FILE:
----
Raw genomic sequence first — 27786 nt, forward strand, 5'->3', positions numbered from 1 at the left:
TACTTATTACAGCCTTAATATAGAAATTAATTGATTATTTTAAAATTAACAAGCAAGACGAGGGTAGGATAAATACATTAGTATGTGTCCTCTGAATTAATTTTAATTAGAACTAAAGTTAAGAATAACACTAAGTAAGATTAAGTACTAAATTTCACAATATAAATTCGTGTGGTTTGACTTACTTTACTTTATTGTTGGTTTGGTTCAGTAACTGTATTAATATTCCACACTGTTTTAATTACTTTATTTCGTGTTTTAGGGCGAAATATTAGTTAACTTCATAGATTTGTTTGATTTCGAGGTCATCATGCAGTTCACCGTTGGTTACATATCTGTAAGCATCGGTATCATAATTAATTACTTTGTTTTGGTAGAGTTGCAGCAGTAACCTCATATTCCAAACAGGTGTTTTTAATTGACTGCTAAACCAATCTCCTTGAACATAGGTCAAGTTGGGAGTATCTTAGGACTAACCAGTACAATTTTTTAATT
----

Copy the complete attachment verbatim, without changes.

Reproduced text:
Raw genomic sequence first — 27786 nt, forward strand, 5'->3', positions numbered from 1 at the left:
TACTTATTACAGCCTTAATATAGAAATTAATTGATTATTTTAAAATTAACAAGCAAGACGAGGGTAGGATAAATACATTAGTATGTGTCCTCTGAATTAATTTTAATTAGAACTAAAGTTAAGAATAACACTAAGTAAGATTAAGTACTAAATTTCACAATATAAATTCGTGTGGTTTGACTTACTTTACTTTATTGTTGGTTTGGTTCAGTAACTGTATTAATATTCCACACTGTTTTAATTACTTTATTTCGTGTTTTAGGGCGAAATATTAGTTAACTTCATAGATTTGTTTGATTTCGAGGTCATCATGCAGTTCACCGTTGGTTACATATCTGTAAGCATCGGTATCATAATTAATTACTTTGTTTTGGTAGAGTTGCAGCAGTAACCTCATATTCCAAACAGGTGTTTTTAATTGACTGCTAAACCAATCTCCTTGAACATAGGTCAAGTTGGGAGTATCTTAGGACTAACCAGTACAATTTTTTAATT